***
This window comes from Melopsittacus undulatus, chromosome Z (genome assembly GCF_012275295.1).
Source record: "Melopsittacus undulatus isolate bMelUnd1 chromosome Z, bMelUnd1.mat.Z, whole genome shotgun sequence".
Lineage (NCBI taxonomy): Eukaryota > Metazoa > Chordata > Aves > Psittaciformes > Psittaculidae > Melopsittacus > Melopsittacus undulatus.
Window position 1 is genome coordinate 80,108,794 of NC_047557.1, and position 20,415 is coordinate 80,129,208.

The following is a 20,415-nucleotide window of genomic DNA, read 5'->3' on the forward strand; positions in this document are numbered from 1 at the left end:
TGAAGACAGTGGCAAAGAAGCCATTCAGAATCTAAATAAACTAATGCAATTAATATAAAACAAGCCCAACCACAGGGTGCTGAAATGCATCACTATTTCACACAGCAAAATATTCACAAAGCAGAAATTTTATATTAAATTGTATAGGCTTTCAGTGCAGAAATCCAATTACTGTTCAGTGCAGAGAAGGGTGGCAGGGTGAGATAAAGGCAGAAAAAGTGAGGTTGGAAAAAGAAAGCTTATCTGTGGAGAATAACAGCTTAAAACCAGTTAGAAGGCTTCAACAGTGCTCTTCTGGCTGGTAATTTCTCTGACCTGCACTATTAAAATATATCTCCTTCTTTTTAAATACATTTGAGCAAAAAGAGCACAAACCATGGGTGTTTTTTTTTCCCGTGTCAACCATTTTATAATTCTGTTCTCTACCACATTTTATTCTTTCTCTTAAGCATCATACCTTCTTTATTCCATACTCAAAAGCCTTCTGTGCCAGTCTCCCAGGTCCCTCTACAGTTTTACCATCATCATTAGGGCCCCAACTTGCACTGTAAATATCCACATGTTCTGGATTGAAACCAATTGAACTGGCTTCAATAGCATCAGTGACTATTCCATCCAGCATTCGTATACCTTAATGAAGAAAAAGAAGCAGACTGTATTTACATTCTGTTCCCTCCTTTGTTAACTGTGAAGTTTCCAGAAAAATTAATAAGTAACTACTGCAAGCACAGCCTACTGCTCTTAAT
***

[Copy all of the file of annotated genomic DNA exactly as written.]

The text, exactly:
This window comes from Melopsittacus undulatus, chromosome Z (genome assembly GCF_012275295.1).
Source record: "Melopsittacus undulatus isolate bMelUnd1 chromosome Z, bMelUnd1.mat.Z, whole genome shotgun sequence".
Lineage (NCBI taxonomy): Eukaryota > Metazoa > Chordata > Aves > Psittaciformes > Psittaculidae > Melopsittacus > Melopsittacus undulatus.
Window position 1 is genome coordinate 80,108,794 of NC_047557.1, and position 20,415 is coordinate 80,129,208.

The following is a 20,415-nucleotide window of genomic DNA, read 5'->3' on the forward strand; positions in this document are numbered from 1 at the left end:
TGAAGACAGTGGCAAAGAAGCCATTCAGAATCTAAATAAACTAATGCAATTAATATAAAACAAGCCCAACCACAGGGTGCTGAAATGCATCACTATTTCACACAGCAAAATATTCACAAAGCAGAAATTTTATATTAAATTGTATAGGCTTTCAGTGCAGAAATCCAATTACTGTTCAGTGCAGAGAAGGGTGGCAGGGTGAGATAAAGGCAGAAAAAGTGAGGTTGGAAAAAGAAAGCTTATCTGTGGAGAATAACAGCTTAAAACCAGTTAGAAGGCTTCAACAGTGCTCTTCTGGCTGGTAATTTCTCTGACCTGCACTATTAAAATATATCTCCTTCTTTTTAAATACATTTGAGCAAAAAGAGCACAAACCATGGGTGTTTTTTTTTCCCGTGTCAACCATTTTATAATTCTGTTCTCTACCACATTTTATTCTTTCTCTTAAGCATCATACCTTCTTTATTCCATACTCAAAAGCCTTCTGTGCCAGTCTCCCAGGTCCCTCTACAGTTTTACCATCATCATTAGGGCCCCAACTTGCACTGTAAATATCCACATGTTCTGGATTGAAACCAATTGAACTGGCTTCAATAGCATCAGTGACTATTCCATCCAGCATTCGTATACCTTAATGAAGAAAAAGAAGCAGACTGTATTTACATTCTGTTCCCTCCTTTGTTAACTGTGAAGTTTCCAGAAAAATTAATAAGTAACTACTGCAAGCACAGCCTACTGCTCTTAAT